Note that performance is only one reason why direct encryption with RSA should be shunned. The expansion of the ciphertext compared to the plaintext is another big reason. And as indicated, requiring the private key to be available for batch operations may well put it at risk.

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    $\begingroup$ Yes. Additional notes: 1) Decryption does require the private key (the answer is correct), but decryption can still be possible without knowing the private key: it can be locked in a device. And in some attacks (Bleichenbacher's..), that can be a remote computer remotely abused to decrypt, even though it never reveals the deciphered plaintext/image. 2) The main influence of the padding type is that it influences how many blocks are necessary. For all except small images, there are more with RSAES-OAEP than with RSAES-PKCS1-v1_5, and the decryption time grows in near proportion. $\endgroup$ – fgrieu Apr 14 '20 at 7:23

As you point out, you are supposed to use the RSA public key of a target recipient only to encrypt a secondary key that can be used in a much faster streamed block cipher like AES. The recipient uses the corresponding private key to derive the secondary key and go on to decrypt the file to plain in AES.

We tried encrypting very large files with BLOWFISH and TWOFISH but that was also unacceptably slow. The problem is always the management of the user population. To approach Health Information Privacy, for example, you also have to use technologies that can be audited. We tried a novel approach by publishing the decryption code alongside the cipher and relying on client side browsers to do the heavy lifting. This has the advantage that you don't have to distribute supporting software. Google RedTitan REDWRAP. The large file demo will give you an idea of speed.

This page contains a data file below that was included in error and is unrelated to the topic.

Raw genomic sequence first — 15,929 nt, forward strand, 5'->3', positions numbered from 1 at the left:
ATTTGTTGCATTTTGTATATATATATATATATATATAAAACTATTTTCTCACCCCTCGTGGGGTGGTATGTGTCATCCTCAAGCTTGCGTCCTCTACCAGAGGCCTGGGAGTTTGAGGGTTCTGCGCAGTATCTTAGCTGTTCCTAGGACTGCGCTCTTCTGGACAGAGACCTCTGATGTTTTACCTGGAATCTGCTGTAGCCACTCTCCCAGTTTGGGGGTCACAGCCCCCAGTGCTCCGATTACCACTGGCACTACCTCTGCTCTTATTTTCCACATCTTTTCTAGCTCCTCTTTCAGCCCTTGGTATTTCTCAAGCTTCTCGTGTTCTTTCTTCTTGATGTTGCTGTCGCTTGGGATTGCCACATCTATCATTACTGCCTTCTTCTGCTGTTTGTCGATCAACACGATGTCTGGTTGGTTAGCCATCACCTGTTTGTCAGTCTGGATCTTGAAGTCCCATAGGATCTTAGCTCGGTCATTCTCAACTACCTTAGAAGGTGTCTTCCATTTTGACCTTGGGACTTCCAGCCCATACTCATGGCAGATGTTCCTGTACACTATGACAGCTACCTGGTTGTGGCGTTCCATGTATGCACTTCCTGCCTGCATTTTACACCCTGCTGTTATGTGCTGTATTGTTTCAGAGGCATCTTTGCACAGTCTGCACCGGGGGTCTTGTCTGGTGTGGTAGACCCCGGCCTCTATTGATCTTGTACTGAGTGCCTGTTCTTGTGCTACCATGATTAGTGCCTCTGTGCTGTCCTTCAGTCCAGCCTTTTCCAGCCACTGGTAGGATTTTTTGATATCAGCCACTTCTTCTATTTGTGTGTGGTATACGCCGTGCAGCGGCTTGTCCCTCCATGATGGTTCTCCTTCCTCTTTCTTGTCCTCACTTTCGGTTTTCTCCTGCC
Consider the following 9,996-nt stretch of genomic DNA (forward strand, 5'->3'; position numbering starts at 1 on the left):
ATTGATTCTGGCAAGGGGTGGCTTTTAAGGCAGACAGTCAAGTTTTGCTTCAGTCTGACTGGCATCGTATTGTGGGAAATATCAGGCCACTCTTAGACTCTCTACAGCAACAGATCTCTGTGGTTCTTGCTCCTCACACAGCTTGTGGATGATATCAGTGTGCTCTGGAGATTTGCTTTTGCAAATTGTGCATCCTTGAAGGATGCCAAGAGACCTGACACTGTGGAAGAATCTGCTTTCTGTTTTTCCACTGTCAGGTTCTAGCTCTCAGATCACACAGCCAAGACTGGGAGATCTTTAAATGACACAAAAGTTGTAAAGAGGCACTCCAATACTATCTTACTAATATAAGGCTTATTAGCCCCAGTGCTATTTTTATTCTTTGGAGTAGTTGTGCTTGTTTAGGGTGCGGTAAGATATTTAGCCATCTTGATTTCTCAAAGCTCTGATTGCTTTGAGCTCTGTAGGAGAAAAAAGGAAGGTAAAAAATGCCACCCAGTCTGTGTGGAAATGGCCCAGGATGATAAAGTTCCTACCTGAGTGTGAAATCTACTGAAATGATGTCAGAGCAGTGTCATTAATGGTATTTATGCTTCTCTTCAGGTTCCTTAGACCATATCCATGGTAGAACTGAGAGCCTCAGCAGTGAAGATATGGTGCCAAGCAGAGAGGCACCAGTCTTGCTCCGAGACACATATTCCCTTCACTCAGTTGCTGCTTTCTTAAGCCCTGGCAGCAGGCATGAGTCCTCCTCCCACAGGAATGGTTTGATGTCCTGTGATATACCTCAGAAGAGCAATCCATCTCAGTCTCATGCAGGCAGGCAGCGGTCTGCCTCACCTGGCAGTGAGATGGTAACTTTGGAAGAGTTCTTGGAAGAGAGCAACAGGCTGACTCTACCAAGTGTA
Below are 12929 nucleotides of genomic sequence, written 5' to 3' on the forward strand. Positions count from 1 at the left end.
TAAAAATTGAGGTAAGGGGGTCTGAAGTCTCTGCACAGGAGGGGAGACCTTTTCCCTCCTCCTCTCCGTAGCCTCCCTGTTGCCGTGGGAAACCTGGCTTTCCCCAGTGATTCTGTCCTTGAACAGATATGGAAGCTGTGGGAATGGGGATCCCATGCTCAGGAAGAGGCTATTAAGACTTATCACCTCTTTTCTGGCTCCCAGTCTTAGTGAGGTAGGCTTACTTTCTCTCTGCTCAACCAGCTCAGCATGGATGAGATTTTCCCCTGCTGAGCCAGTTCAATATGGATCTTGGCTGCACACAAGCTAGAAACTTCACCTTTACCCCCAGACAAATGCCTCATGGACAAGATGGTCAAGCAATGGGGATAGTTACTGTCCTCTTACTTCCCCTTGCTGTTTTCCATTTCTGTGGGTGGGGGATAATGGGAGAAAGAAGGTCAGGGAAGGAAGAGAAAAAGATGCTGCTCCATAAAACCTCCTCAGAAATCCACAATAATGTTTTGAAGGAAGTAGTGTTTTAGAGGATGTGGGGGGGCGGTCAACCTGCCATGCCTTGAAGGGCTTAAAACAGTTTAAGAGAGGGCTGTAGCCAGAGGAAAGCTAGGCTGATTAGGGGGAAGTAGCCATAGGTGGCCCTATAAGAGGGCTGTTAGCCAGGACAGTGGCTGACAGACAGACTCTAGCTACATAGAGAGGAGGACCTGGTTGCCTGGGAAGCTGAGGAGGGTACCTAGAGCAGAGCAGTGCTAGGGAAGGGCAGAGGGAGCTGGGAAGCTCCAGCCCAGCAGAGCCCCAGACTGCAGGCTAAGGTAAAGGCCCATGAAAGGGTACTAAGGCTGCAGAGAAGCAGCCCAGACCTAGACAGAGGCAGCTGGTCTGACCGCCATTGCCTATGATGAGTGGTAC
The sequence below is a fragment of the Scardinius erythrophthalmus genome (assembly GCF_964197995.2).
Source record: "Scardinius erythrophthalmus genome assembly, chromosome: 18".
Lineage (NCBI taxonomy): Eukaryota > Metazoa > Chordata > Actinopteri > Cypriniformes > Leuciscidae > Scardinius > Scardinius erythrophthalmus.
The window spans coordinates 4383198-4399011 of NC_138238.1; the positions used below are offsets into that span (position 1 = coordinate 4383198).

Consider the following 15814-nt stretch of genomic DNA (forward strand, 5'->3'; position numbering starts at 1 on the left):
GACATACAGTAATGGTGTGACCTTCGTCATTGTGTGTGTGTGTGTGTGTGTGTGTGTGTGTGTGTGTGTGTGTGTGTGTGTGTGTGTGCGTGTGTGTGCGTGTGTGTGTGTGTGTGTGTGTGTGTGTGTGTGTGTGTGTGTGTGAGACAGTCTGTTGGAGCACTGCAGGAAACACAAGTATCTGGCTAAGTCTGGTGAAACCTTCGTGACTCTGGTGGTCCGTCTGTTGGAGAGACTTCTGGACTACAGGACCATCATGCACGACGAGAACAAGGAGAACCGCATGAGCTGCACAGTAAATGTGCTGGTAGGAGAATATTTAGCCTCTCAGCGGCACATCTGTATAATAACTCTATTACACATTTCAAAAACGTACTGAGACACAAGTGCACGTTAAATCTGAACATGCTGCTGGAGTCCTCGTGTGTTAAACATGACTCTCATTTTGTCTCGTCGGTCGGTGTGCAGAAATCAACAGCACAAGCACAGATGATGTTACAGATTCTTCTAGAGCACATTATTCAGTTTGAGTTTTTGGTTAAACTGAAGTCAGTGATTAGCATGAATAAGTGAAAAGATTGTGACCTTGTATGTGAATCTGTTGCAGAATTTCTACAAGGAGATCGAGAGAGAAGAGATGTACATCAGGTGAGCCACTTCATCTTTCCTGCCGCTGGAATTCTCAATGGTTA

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    $\begingroup$ Where is the specification? Glancing at the Javascript source for the decoder, there seems to be no workfactor parameter in the password-to-key transformation. How are we supposed to be convinced that the system is adequately protected from brute-force password search? data << 8 | key.charCodeAt(k) to process password input reminds me of the issue documented in the last quote there. redwrap.exe? Perhaps in a VM... $\endgroup$ – fgrieu Apr 28 '20 at 16:07
  • $\begingroup$ It would easily fail a brute force attack as it stands if the original password is weak - this can be forced by the originating program. In these designs the IV makes little difference to the confidence level and a salt or a complex client side password elaboration scheme don't help. Given that it is AES do you think publishing performance against the test vectors makes any sense? $\endgroup$ – Peter Henry Apr 29 '20 at 9:42
  • $\begingroup$ Previous comment was about the Blowfish version. The lack of specification, and of consideration for non-ASCII passwords, stands for the AES version. But this time the password is transformed into AES key without any attempt at entropy stretching. This is a cardinal mistake in password-based encryption, and makes the thing a lot more vulnerable to password search than the Blowfish version. As a comparatively minor aside, it looks like the SHA-1 of the plaintext is in clear (in a field bizarrely named HMAC), which would allow testing a guess of the plaintext, loosing CPA security. $\endgroup$ – fgrieu Apr 29 '20 at 11:34